How to ID the Warbirds

How to ID the Warbirds

Like U.S. military personnel in World War II—as well as more than a million civilian volunteers in the Ground Observer Corps—you can use silhouettes to identify the type of airplane flying overhead. The observer corps used them to learn to tell friend from foe. But if you’re viewing the Arsenal of Democracy Flyover in Washington, D.C. on September 25, you can use these cards to recognize the more than 70 military aircraft expected to fly overhead—all friendly! The cards are brought to you by the General Aviation Manufacturers Association and Google Arts & Culture.


Piper L-4 Grasshopper

The L-4 has a high, straight wing and fixed landing gear. Based on the civilian Piper J-3 Cub trainer, the Grasshopper was used for spotting duties and as a utility transport.

How to ID the Warbirds

Stinson L-5 Sentinel

The only purpose-built American liaison aircraft of WWII, the Sentinel flew for the Army and Navy all over the globe. To spot it, look for its squared-off horizontal tailplanes.

How to ID the Warbirds


Fairchild PT-19

With fixed landing gear, a tail wheel, and a low monoplane wing, the PT-19 looked and acted like a more docile version of the fighters cadets would later be flying in combat.

How to ID the Warbirds

De Havilland Tiger Moth

A primary trainer for Great Britain’s Royal Air Force, the biplane Tiger Moth had ailerons only on its bottom wings. Other versions of the airplane were used for patrol duties.

How to ID the Warbirds

Boeing PT-17 Stearman

A simple and sturdy biplane primary trainer with fixed landing gear, the Stearman was used to teach more WWII pilots the basics of flying than any other aircraft.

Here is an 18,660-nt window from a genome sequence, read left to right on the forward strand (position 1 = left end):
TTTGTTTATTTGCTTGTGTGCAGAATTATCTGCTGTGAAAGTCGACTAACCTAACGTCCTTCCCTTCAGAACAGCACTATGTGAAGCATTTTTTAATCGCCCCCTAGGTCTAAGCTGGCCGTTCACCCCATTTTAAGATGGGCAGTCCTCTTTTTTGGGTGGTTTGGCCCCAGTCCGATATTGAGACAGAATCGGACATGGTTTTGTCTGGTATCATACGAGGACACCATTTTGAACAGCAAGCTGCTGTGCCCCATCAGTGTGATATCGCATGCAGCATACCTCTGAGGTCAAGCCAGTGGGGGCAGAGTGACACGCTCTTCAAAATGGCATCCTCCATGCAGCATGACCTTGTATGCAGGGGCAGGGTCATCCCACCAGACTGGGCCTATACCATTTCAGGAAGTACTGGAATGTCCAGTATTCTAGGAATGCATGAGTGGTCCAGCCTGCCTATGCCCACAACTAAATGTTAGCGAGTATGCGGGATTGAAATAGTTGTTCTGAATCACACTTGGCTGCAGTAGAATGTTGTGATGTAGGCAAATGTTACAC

How to ID the Warbirds

North American AT-6 Texan

This low-wing advanced trainer had a long greenhouse canopy and was used to teach pilots the intricacies of military flying, including gunnery, formation, and cross-country aviation.

How to ID the Warbirds

Beechcraft AT-11 Kansan /C-45

Derived from the famous Beech 18, the AT-11 trained 90 percent of the Army Air Forces’ bombardiers in WWII. It is recognizable by a stubby glass nose and twin vertical stabilizers.

How to ID the Warbirds


Hawker Hurricane

With fabric-covered wings and aft fuselage, the Hurricane was sturdy and stable, often carrying eight machine guns in its wings for clashes with German bombers.

How to ID the Warbirds

Supermarine Spitfire

With its distinctive elliptical wings and dashing good looks, the Spitfire became the WWII workhorse of the Royal Air Force and a symbol of defiance for the nations of Great Britain.

How to ID the Warbirds


Curtiss P-40 Warhawk

Flying with a straight wing leading edge and a pronounced nose scoop, the P-40 was the Army’s primary fighter early in the war and was heavily exported.

How to ID the Warbirds


North American B-25 Mitchell

Famous for its bombing raid on Tokyo in 1942, this versatile two-engine medium bomber with big twin vertical stabilizers served extensively in the Pacific and Mediterranean.

How to ID the Warbirds


Consolidated PBY Catalina

A high-wing, twin-engine rescue and patrol plane, the Navy PBY has a boat-like fuselage to land in the water. It was the first U.S. plane to spot the Japanese fleet at Midway.